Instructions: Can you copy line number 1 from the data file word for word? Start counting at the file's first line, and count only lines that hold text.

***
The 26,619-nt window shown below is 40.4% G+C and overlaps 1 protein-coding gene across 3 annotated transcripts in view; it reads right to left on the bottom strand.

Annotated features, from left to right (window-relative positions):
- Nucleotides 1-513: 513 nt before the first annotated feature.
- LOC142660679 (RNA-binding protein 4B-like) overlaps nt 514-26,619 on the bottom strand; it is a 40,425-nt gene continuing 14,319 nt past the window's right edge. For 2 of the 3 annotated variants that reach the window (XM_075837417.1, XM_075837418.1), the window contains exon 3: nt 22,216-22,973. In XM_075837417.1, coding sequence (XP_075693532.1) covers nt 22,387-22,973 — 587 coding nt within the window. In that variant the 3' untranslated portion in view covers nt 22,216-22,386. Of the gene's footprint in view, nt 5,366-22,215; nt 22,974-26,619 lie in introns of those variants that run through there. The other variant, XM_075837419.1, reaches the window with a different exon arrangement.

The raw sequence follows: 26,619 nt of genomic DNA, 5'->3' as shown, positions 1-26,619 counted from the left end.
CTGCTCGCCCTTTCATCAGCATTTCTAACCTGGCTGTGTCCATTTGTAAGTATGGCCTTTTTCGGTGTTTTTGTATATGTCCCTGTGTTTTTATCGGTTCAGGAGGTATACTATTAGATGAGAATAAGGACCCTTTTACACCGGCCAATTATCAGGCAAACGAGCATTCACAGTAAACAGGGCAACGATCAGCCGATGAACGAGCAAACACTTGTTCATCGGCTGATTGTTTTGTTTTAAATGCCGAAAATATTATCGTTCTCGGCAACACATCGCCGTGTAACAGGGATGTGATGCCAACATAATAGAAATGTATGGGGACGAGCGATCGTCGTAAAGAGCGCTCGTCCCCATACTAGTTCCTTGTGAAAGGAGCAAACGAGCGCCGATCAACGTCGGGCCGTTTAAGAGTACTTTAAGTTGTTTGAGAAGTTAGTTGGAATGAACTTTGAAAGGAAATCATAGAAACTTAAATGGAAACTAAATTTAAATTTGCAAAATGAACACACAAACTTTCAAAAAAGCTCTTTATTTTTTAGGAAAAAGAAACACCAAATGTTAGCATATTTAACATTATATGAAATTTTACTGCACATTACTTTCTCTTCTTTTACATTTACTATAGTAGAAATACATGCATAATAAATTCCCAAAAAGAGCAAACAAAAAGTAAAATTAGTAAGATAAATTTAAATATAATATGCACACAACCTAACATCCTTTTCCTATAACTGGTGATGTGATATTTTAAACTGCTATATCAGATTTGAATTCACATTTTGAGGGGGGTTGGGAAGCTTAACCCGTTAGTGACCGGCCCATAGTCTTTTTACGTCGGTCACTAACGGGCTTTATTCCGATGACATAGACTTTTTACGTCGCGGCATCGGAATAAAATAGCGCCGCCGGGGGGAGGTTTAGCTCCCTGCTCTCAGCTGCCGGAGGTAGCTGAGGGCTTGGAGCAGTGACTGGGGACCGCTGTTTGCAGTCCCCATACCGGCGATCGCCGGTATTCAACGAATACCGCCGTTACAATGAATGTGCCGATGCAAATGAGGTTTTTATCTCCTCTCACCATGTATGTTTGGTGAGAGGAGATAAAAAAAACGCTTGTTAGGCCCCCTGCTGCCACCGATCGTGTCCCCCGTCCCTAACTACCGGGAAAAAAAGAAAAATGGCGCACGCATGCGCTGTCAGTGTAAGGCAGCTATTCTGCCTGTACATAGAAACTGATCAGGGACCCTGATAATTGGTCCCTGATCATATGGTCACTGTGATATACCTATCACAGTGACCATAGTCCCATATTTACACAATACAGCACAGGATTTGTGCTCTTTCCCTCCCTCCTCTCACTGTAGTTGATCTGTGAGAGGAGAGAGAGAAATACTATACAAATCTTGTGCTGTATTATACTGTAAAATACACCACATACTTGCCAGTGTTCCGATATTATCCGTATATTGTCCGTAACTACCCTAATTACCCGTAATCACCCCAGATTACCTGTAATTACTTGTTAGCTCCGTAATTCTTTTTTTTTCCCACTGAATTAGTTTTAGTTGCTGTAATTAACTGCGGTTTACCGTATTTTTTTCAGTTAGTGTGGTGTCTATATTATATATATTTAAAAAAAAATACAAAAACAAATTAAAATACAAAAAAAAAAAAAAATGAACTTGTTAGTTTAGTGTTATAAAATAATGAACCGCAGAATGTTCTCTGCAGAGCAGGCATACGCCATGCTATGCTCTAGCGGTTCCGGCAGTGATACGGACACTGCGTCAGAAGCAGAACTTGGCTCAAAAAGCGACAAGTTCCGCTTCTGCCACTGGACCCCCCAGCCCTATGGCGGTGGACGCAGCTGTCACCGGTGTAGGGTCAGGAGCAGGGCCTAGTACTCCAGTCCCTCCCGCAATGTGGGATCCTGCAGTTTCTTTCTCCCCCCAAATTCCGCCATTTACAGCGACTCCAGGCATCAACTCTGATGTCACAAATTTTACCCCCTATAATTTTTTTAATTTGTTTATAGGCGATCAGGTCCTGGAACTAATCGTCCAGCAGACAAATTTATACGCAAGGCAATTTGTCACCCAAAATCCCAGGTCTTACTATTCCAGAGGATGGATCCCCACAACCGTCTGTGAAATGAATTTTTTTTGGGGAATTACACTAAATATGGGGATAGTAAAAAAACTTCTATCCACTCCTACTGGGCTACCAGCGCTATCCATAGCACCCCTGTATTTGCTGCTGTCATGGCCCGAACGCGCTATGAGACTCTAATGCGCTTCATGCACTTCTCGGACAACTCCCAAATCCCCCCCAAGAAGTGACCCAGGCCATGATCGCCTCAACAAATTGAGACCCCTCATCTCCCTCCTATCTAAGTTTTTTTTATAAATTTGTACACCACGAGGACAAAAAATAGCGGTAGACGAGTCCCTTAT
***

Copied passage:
The 26,619-nt window shown below is 40.4% G+C and overlaps 1 protein-coding gene across 3 annotated transcripts in view; it reads right to left on the bottom strand.